Credit-rating firm Standard & Poor's now views Warren Buffett's Berkshire Hathaway Inc. as a corporate conglomerate instead of an insurance company, the Omaha World-Herald reported.
Berkshire Hathaway, based in Omaha, Nebraska, has increasingly grown to include more non-insurance-based businesses, which accounted for about half of its assets and three-fourths of its pretax profits. That also includes its $37 billion purchase of Oregon-based aerospace parts manufacturer Precision Castparts Inc.
With the reclassification, Berkshire Hathaway avoided a potential downgrade of its AA credit rating, which had been on the table since Aug. 11, in part because there were doubts as to how Berkshire Hathaway would pay for the acquisition of Precision Castparts, Reuters reported. Had it been downgraded, the company’s borrowing costs would have increased.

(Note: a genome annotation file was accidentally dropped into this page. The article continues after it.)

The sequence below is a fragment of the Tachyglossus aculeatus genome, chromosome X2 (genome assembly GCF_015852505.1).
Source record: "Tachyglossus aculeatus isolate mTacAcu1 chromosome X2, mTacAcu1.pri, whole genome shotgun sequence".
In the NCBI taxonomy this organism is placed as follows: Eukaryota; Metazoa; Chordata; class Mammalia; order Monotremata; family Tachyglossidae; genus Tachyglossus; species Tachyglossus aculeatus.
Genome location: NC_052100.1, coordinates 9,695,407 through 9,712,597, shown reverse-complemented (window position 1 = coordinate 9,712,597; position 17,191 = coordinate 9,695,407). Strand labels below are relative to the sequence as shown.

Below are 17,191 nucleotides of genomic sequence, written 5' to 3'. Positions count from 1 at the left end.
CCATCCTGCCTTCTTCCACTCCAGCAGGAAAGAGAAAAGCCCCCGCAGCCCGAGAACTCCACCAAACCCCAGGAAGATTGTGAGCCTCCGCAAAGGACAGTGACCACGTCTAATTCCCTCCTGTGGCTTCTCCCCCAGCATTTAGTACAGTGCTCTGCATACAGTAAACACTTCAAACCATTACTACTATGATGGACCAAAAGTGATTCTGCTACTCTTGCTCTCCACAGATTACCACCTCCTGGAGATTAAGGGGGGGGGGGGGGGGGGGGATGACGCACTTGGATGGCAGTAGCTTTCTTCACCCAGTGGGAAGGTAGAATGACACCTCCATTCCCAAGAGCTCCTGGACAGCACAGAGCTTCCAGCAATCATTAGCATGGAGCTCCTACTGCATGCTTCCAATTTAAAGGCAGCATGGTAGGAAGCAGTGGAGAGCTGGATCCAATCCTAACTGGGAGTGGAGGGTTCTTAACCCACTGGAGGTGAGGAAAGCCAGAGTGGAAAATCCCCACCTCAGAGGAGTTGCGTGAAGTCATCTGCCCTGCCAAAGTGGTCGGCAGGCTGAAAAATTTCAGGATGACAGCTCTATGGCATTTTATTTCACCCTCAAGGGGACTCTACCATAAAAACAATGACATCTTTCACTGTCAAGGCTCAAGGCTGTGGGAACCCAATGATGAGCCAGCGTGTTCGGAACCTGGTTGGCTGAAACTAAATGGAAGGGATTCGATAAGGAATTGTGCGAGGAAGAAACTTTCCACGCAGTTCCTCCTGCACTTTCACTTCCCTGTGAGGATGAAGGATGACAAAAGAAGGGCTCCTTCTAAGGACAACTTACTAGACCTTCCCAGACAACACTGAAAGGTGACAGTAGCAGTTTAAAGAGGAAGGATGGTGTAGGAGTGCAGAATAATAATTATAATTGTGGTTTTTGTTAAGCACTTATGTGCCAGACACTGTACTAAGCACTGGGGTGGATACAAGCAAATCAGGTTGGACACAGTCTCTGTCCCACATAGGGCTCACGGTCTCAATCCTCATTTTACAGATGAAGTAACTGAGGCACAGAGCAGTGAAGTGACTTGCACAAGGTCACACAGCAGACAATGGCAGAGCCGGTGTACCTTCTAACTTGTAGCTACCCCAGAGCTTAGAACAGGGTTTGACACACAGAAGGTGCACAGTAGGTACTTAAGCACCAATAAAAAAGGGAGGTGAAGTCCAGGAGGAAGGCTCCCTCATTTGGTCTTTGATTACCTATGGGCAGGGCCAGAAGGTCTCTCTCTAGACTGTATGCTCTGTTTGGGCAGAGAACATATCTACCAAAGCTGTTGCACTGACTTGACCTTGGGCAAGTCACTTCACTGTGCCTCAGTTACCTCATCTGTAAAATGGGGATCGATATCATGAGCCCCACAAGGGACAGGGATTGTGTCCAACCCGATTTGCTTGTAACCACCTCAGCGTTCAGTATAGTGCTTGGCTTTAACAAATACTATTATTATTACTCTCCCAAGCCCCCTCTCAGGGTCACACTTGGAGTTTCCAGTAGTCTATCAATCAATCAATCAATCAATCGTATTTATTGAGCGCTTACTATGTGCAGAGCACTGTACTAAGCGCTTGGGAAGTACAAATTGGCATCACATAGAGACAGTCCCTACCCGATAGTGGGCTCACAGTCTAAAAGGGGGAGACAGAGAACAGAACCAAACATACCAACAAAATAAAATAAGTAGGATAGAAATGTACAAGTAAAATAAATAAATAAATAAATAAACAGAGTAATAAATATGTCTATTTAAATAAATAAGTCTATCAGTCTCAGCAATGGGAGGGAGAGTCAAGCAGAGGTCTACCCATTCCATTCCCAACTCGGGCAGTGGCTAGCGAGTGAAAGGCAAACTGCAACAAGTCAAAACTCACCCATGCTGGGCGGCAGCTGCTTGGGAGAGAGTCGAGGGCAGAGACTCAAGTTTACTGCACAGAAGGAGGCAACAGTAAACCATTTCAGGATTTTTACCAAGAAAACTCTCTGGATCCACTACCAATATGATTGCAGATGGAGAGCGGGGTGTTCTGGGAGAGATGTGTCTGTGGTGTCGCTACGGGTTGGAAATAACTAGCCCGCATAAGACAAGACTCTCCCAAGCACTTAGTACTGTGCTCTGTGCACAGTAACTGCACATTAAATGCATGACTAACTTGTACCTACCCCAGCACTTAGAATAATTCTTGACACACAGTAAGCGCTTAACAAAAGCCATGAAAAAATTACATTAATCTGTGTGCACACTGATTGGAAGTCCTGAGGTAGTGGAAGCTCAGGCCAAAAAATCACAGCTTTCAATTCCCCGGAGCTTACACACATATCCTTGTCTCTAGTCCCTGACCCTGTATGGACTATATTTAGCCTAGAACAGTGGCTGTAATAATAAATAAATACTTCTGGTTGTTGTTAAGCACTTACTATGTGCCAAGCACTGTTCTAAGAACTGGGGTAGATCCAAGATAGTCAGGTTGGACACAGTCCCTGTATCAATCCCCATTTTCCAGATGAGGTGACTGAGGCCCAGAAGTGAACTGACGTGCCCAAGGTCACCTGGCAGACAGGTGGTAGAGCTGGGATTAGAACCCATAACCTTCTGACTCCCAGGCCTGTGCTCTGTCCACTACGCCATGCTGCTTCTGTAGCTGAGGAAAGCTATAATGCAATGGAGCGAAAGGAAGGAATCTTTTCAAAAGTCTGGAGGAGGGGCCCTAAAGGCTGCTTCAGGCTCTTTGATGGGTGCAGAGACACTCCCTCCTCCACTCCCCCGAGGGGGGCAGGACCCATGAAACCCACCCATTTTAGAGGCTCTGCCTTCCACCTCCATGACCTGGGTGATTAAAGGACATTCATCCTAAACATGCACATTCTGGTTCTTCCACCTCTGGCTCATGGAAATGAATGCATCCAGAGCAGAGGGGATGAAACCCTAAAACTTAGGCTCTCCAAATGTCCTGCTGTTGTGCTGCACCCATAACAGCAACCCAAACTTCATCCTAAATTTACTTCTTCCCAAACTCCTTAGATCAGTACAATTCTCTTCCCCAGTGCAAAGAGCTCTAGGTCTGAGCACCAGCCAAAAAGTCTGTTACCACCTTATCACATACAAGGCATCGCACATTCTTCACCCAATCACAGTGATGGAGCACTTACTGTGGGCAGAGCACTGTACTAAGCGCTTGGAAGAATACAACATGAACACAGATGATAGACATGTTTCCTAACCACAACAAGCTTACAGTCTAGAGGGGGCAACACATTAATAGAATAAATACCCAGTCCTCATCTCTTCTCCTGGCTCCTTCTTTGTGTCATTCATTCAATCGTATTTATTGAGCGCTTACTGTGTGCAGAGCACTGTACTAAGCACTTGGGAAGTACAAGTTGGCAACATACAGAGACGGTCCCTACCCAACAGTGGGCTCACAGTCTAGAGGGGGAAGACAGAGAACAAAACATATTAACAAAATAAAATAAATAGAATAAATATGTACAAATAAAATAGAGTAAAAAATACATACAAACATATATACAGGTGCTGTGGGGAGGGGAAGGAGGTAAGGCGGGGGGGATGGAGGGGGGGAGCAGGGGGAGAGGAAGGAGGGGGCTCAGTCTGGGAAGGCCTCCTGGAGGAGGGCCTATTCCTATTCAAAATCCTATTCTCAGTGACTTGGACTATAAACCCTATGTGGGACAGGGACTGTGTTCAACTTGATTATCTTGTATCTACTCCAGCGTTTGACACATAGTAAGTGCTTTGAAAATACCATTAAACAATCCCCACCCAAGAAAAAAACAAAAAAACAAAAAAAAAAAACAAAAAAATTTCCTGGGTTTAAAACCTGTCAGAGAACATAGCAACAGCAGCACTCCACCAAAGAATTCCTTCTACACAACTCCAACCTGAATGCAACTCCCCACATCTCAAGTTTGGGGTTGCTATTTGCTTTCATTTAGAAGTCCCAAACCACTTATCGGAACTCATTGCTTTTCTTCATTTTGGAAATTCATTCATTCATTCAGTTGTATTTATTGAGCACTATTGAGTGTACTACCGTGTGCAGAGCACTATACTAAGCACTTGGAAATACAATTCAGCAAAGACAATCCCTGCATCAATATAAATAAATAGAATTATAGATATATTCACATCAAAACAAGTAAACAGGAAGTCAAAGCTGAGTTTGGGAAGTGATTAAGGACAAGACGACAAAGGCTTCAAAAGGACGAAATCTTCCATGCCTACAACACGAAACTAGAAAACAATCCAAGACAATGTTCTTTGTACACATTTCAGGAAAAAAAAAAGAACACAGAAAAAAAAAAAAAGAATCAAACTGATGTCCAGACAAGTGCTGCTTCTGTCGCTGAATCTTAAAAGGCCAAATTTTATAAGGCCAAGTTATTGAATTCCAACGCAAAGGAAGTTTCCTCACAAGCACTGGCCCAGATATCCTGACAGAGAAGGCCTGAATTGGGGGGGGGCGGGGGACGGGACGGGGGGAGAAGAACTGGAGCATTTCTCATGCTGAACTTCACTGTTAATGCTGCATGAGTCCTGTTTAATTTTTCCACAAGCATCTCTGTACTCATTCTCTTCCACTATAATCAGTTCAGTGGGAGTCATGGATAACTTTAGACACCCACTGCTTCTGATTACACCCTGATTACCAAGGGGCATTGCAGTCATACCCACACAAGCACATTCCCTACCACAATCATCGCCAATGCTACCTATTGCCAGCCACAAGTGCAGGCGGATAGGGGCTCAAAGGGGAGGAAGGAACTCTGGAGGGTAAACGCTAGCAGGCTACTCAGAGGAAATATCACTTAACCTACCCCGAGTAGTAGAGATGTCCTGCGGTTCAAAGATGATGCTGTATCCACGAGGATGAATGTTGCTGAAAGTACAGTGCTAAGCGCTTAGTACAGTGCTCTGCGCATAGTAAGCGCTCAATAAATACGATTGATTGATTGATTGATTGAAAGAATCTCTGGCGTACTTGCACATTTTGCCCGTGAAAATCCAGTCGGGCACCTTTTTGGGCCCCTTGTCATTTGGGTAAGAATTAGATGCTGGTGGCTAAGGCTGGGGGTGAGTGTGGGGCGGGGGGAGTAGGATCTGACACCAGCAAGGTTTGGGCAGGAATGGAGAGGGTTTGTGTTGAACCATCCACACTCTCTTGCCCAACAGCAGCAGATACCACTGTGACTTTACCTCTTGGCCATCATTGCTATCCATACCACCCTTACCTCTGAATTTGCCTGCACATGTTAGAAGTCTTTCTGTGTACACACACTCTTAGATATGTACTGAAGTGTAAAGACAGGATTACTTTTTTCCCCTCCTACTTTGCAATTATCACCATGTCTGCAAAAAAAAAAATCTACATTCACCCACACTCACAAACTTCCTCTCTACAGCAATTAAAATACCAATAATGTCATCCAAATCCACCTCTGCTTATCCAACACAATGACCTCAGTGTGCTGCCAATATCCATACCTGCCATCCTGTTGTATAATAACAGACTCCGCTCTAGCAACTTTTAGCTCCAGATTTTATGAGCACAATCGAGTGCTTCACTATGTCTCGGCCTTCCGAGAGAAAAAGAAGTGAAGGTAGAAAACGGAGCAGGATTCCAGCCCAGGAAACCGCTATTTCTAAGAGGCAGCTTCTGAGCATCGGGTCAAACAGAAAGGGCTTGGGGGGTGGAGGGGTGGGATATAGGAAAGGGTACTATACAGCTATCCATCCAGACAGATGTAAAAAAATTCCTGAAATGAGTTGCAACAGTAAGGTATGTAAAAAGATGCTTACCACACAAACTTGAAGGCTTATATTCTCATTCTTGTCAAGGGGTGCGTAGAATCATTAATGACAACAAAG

"This change reflects our view of the increasing importance of Berkshire Hathaway's noninsurance businesses relative to the group's consolidated operations," Standard & Poor's credit analyst Laline Carvalho said in a statement.
While Berkshire is known for its ownership of the Geico car insurance company, its noninsurance assets include Nevada utility NV Energy, chemical company Lubrizol and BNSF, a freight railroad company. Berkshire also holds about a 27 percent stake in Kraft Heinz Co.
Berkshire Hathaway’s insurance companies only account for about a quarter of its profits. But at the same time it uses some of the revenue generated from those assets to make new acquisitions.
While Berkshire avoided a downgrade, S&P could lower the ratings of its insurance-based subsidiaries if the risk profile of those assets deteriorate. It isn’t expected to raise Berkshire Hathaway’s rating in the intermediate term because of the potential risk.